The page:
I can. I'd wager (nothing to back this up) that the illegals are more earnest, hard-working, and determined than many legitimate members of the US underclass. They have a lot more to lose, and everything to gain. They've faced hardship and taken extreme risks to achieve what little they have, as opposed to the demographics of certain citizens who rely on social safety nets and have never known true hardship.
  • (Woot! Fun thread!)

    Work is cramping my style here. I'll get back at ya in a bit, Rym.

    Sorry for dropping vague info w/o backup. Here it is.
  • RymRym
    edited April 2006
    Well, that study provides ample fodder. (All quotations that follow are from the linked study, which I haven't fully read due to my still being at work).

    "...unemployment among less-educated adult natives increased by nearly one million"

    "There is some direct evidence that immigration has harmed less-educated natives"

    Even if there is a link, the only competition is for low-level jobs that require no skills or significant training.

    "Some of the occupations most impacted by immigration include maids, construction laborers, dishwashers, janitors, painters, cabbies, grounds keepers, and meat/poultry workers. "

    These are all low level and undesirable jobs for people with low levels of education. They require no skills or qualifications and are prime candidates for automation. If robots displaced these workes instead of illegals, there would be no difference. Furthermore, wages for such jobs would not likely rise regardless of the presense or absense of illegals, due again to their interchangeability and expendable nature. Few of these jobs would provide a living wage regardless of who held them.

    "The workers themselves are not the only thing to consider; nearly half of American children (under 18) are dependent on a less-educated worker, and 71 percent of children of the native-born working poor depend on a worker with a high school degree or less.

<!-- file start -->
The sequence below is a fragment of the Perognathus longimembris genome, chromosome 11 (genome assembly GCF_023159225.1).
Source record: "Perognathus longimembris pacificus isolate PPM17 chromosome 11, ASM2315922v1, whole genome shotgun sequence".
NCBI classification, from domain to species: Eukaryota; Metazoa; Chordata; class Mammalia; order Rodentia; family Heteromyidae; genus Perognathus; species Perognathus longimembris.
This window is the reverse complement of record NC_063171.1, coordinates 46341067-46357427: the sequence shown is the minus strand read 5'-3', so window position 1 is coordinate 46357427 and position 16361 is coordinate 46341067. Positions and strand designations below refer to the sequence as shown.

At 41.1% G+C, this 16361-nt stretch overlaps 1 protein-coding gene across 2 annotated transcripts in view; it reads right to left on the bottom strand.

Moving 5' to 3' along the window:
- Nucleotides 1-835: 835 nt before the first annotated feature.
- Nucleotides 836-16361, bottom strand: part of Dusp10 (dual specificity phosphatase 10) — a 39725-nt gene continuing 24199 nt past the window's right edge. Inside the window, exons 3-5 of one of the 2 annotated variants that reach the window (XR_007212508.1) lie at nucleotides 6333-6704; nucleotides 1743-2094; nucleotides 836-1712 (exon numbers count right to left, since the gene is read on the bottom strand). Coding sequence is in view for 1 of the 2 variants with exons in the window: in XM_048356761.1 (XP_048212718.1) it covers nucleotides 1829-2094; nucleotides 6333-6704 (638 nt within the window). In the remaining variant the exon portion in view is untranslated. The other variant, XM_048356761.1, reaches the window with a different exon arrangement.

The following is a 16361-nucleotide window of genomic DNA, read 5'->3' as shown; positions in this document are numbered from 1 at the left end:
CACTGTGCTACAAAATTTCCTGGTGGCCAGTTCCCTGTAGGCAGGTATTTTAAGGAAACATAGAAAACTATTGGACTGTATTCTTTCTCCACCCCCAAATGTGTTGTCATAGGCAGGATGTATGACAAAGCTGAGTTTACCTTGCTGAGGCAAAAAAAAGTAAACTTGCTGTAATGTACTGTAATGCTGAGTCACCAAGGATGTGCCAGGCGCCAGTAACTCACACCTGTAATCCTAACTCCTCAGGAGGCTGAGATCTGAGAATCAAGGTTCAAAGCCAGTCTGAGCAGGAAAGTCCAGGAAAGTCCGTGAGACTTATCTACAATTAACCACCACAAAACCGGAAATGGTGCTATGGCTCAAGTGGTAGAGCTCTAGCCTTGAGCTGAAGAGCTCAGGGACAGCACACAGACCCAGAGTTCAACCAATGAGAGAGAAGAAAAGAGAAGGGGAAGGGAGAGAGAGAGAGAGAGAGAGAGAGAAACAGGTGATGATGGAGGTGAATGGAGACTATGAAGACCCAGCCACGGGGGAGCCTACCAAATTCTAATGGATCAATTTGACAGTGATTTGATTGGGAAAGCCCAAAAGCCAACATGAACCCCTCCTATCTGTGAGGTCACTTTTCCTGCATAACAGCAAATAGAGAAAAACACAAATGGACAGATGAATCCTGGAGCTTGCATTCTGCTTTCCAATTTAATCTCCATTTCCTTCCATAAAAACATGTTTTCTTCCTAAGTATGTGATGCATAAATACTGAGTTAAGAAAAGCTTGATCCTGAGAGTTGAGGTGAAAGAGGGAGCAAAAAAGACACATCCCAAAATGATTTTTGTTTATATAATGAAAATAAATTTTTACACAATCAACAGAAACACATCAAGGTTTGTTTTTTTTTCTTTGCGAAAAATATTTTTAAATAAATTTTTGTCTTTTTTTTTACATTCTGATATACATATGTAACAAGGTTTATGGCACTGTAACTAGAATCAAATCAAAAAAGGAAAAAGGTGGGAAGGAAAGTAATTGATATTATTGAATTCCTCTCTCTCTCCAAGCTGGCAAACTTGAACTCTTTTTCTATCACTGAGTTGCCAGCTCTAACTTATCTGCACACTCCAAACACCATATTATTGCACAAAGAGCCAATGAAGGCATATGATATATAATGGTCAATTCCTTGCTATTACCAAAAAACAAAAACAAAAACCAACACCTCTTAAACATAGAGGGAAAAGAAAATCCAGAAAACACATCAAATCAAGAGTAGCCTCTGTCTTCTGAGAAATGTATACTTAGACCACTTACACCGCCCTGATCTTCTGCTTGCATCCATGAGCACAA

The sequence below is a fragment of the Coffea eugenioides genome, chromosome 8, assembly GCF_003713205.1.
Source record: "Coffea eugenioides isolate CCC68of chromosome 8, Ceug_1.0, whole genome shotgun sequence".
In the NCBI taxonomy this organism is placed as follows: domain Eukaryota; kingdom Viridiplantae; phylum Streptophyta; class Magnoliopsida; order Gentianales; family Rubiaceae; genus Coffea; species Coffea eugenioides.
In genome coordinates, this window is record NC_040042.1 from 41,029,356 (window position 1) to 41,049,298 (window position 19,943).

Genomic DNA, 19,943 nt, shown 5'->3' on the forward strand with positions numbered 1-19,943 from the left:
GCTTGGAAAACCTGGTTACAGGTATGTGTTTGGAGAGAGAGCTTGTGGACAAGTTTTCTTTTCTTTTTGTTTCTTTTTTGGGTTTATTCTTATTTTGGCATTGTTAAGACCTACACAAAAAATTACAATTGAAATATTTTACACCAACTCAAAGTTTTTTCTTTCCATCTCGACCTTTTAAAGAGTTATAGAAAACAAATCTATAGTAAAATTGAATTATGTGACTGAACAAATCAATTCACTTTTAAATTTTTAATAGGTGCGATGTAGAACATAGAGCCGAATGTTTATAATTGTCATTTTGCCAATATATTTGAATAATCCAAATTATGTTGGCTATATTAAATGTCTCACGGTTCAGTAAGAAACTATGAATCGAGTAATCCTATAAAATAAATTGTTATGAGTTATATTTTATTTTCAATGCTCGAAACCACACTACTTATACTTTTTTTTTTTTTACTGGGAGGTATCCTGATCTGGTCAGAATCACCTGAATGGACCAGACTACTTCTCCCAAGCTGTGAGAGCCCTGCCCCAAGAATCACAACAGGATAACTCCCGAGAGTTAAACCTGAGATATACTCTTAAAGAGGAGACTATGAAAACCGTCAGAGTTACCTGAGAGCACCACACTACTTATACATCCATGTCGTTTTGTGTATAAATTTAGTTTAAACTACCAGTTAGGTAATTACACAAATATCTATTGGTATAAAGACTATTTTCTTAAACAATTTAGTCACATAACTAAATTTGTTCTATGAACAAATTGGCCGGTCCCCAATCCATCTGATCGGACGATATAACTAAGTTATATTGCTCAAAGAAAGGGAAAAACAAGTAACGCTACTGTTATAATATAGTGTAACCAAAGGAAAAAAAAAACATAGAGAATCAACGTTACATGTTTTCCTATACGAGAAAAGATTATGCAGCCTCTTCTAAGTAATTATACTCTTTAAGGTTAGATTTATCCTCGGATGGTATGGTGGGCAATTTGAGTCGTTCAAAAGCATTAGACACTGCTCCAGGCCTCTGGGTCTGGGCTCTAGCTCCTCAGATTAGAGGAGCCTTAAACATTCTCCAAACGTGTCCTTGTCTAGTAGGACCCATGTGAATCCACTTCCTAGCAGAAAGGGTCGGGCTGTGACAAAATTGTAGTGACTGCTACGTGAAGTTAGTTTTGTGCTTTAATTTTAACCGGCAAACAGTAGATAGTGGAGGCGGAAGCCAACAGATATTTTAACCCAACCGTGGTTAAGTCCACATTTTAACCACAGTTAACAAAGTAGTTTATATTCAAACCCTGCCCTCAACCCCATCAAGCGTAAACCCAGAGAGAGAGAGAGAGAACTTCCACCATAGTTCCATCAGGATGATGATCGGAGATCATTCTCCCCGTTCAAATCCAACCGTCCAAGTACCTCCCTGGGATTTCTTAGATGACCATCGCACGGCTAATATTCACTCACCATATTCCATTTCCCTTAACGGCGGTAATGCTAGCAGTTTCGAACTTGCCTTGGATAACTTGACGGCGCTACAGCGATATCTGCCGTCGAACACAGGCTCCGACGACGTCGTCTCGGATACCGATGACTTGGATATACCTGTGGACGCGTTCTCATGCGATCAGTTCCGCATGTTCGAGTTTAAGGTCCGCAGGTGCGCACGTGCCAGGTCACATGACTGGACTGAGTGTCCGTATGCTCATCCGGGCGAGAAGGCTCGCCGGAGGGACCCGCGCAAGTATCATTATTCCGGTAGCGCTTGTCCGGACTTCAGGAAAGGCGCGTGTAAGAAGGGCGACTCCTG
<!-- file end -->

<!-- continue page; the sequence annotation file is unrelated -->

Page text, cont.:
That is a horrifying statistic. If menial work is all that sustains this nation, then we're in for hell as automation of these mindless tasks increases. Immigrants aren't the problem: the lack of education and high-level jobs is. A job that requires no skills is not secure, will not likely pay a a living wage, and will not likely exist in the nearing future.

    Furthermore, legal immigrants will vie for these jobs just as much as illegals will.

    "Less-Educated Natives Tend to Be the Poorest Americans."

    If less-educated natives are poorer than equally-educated illegals, then something is wrong. Why isn't the native working that hard? If a native expressed an interest in doing this work for the same wage as an illegal, what employer would still choose the illegal?

    I'd wager that the natives aren't willing to work at all or as much for the low wages an illegal will accept.

    In sum, the jobs that -are- being lost to immigrants are indeed low-level, unskilled, menial tasks. The fact that illegals win these jobs over regardless says that either:

    1) Americans are unwilling to take on these jobs.
    2) The immigrants are willing to do them for less.

    In the case of the former: case closed. As for the latter, it's simply capitalism. Even minimum wage is not a living wage, and there are many jobs that actually aren't worth a living wage. With a large pool of unskilled workers, there will be no incentive to increase these wages. Legal remedies (raised minimum-wage) will simply drive industry away entirely.